Study of the role of the Angiotensin II (Ang II) type 2 receptor (AT[subscript]2) in lung tumorigenesis



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Kansas State University


Lung cancer mortality is the highest among all cancer–associated deaths. Despite early detection and treatment, prognosis of this disease remains poor. Therefore, development of new therapeutic agents and effective treatment procedures are urgently needed. Endogenous Angiotensin II (Ang II) type 2 receptor (AT[subscript]2), one of two isoforms of Ang II, has been shown to mediate apoptosis. Nanoparticle delivery systems make possible targeted drug delivery and controlled release of therapeutic molecules and genes. Thus, the aim of this study was to determine the anti-cancer effect of the over-expressed AT[subscript]2 gene on lung adenocarcinoma cells in vitro using adenoviral vector (Ad-) and nanoparticle (NP-) based gene delivery systems. This study showed that over-expression of Ad-AT[subscript]2 induced cancer cell-specific apoptosis in several human lung adenocarcinoma cell lines with minimal effect on normal lung epithelial cells. Ad-AT[subscript]2 significantly attenuated multiple human lung cancers' cell growth (A549 and H358) in vitro compared to the control viral vector, Ad-[Beta]-galactosidase (Ad-LacZ) when examined by direct cell count. The growth attenuation effect was detected as early as 24 hours after Ad-AT[subscript]2 transfection and lasted 12 days. Western Blot analysis revealed the activation of the caspase pathway. Examination for Annexin V by flow cytometry also confirmed activation of the apoptotic pathway via AT[subscript]2 over-expression. Similarly, AT[subscript]2 cDNA encapsulated poly(DL-lactide-co-glycolide) (PLGA) biodegradable nanoparticles (NPs) were shown to be effectively taken up into lung cancer cells. Surface conjugation of the angiotensin II peptide significantly stimulated uptake of the particles. This PLGA vector-dependent AT[subscript]2 transfection was effective in sustained gene expression and resultant cell death. These results indicate that the AT[subscript]2 over-expression effectively attenuated growth of lung adenocarcinoma cells through activation of intrinsic apoptosis. Since PLGA safety has been proven, whereas adenoviral vectors have several drawbacks in safety, the Ang II conjugated PLGA nanoparticles may be a better therapeutic gene delivery system. Therefore, it is concluded that the discovery of AT[subscript]2 DNA encapsulated PLGA conjugated with the Ang II peptide is a potentially useful tool for lung cancer gene therapy.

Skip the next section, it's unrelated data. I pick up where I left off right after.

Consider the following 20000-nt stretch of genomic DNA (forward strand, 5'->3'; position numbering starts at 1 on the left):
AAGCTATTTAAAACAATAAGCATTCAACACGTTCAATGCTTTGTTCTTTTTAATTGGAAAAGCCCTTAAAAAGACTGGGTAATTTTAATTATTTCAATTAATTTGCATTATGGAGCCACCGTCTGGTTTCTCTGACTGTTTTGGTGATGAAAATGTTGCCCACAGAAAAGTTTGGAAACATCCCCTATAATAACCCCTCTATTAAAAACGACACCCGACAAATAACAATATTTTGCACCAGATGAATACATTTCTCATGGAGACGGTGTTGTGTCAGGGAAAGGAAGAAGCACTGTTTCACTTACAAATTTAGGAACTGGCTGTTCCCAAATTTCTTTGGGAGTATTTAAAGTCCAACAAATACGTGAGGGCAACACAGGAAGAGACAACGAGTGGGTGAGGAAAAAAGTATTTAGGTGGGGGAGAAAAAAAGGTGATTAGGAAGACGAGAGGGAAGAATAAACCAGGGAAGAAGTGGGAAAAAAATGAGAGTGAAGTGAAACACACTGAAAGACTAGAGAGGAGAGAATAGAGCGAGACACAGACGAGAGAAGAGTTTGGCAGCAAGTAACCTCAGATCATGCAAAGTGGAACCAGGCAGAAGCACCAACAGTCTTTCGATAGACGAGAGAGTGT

Lung cancer, Nanoparticle, Angiotensin II type 2 receptor, Adenovirus

Graduation Month



Master of Science


Department of Electrical and Computer Engineering

Major Professor

Masaaki Tamura; Steven Warren